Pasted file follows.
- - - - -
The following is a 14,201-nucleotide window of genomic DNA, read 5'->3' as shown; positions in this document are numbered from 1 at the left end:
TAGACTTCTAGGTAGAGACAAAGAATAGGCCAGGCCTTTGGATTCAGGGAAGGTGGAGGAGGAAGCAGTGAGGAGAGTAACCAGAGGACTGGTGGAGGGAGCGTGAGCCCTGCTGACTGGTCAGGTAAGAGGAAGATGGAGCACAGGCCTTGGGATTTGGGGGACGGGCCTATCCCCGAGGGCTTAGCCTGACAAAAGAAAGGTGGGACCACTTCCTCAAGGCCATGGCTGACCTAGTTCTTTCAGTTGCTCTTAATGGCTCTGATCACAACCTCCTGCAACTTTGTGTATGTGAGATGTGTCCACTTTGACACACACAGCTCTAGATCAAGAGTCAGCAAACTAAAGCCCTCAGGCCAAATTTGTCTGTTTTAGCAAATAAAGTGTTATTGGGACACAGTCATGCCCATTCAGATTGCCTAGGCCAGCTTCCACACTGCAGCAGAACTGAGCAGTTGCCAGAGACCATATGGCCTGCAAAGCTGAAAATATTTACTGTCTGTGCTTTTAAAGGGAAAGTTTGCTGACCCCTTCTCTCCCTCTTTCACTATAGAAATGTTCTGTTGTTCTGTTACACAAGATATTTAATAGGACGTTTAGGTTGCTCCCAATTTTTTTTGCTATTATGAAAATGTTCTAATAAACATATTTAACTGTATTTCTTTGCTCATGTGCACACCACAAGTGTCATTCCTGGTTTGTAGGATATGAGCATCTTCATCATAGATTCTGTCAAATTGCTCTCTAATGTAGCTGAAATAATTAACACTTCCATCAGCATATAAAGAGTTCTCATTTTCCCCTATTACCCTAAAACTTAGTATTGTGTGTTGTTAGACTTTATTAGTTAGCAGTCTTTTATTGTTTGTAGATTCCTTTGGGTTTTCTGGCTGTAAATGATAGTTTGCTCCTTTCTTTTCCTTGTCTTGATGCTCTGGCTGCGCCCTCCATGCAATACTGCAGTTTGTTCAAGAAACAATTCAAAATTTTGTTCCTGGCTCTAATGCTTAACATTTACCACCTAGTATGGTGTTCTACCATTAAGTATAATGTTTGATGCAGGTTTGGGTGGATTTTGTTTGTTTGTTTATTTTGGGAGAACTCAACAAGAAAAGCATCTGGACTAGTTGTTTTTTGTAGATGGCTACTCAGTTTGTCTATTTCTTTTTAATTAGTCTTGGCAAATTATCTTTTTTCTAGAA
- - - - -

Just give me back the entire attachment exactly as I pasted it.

The following is a 14,201-nucleotide window of genomic DNA, read 5'->3' as shown; positions in this document are numbered from 1 at the left end:
TAGACTTCTAGGTAGAGACAAAGAATAGGCCAGGCCTTTGGATTCAGGGAAGGTGGAGGAGGAAGCAGTGAGGAGAGTAACCAGAGGACTGGTGGAGGGAGCGTGAGCCCTGCTGACTGGTCAGGTAAGAGGAAGATGGAGCACAGGCCTTGGGATTTGGGGGACGGGCCTATCCCCGAGGGCTTAGCCTGACAAAAGAAAGGTGGGACCACTTCCTCAAGGCCATGGCTGACCTAGTTCTTTCAGTTGCTCTTAATGGCTCTGATCACAACCTCCTGCAACTTTGTGTATGTGAGATGTGTCCACTTTGACACACACAGCTCTAGATCAAGAGTCAGCAAACTAAAGCCCTCAGGCCAAATTTGTCTGTTTTAGCAAATAAAGTGTTATTGGGACACAGTCATGCCCATTCAGATTGCCTAGGCCAGCTTCCACACTGCAGCAGAACTGAGCAGTTGCCAGAGACCATATGGCCTGCAAAGCTGAAAATATTTACTGTCTGTGCTTTTAAAGGGAAAGTTTGCTGACCCCTTCTCTCCCTCTTTCACTATAGAAATGTTCTGTTGTTCTGTTACACAAGATATTTAATAGGACGTTTAGGTTGCTCCCAATTTTTTTTGCTATTATGAAAATGTTCTAATAAACATATTTAACTGTATTTCTTTGCTCATGTGCACACCACAAGTGTCATTCCTGGTTTGTAGGATATGAGCATCTTCATCATAGATTCTGTCAAATTGCTCTCTAATGTAGCTGAAATAATTAACACTTCCATCAGCATATAAAGAGTTCTCATTTTCCCCTATTACCCTAAAACTTAGTATTGTGTGTTGTTAGACTTTATTAGTTAGCAGTCTTTTATTGTTTGTAGATTCCTTTGGGTTTTCTGGCTGTAAATGATAGTTTGCTCCTTTCTTTTCCTTGTCTTGATGCTCTGGCTGCGCCCTCCATGCAATACTGCAGTTTGTTCAAGAAACAATTCAAAATTTTGTTCCTGGCTCTAATGCTTAACATTTACCACCTAGTATGGTGTTCTACCATTAAGTATAATGTTTGATGCAGGTTTGGGTGGATTTTGTTTGTTTGTTTATTTTGGGAGAACTCAACAAGAAAAGCATCTGGACTAGTTGTTTTTTGTAGATGGCTACTCAGTTTGTCTATTTCTTTTTAATTAGTCTTGGCAAATTATCTTTTTTCTAGAA